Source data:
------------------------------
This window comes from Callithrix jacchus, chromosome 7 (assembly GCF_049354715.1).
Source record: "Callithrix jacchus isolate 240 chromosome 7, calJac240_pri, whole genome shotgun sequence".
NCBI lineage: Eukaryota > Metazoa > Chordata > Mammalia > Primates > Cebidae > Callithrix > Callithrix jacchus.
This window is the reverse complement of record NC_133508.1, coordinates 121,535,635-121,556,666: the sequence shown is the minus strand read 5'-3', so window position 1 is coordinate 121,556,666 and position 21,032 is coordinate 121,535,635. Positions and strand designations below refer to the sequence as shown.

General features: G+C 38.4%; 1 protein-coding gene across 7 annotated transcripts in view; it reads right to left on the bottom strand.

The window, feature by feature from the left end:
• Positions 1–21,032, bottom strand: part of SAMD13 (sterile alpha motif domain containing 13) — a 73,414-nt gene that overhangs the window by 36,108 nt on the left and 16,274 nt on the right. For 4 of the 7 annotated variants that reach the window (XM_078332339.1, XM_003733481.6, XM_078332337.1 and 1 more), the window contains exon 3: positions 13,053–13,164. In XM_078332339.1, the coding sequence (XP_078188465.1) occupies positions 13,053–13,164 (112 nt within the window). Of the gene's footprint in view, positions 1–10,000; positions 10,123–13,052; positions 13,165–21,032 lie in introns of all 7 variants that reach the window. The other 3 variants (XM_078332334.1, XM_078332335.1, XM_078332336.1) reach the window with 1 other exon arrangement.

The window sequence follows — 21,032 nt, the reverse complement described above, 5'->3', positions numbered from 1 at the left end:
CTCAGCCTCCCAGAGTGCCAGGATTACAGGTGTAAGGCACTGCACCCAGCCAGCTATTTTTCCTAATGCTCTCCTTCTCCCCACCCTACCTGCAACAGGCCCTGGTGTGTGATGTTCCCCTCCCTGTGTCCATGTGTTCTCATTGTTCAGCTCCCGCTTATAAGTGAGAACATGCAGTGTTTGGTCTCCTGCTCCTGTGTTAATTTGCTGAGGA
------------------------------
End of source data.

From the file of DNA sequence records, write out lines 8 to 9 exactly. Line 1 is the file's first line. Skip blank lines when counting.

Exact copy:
The window sequence follows — 21,032 nt, the reverse complement described above, 5'->3', positions numbered from 1 at the left end:
CTCAGCCTCCCAGAGTGCCAGGATTACAGGTGTAAGGCACTGCACCCAGCCAGCTATTTTTCCTAATGCTCTCCTTCTCCCCACCCTACCTGCAACAGGCCCTGGTGTGTGATGTTCCCCTCCCTGTGTCCATGTGTTCTCATTGTTCAGCTCCCGCTTATAAGTGAGAACATGCAGTGTTTGGTCTCCTGCTCCTGTGTTAATTTGCTGAGGA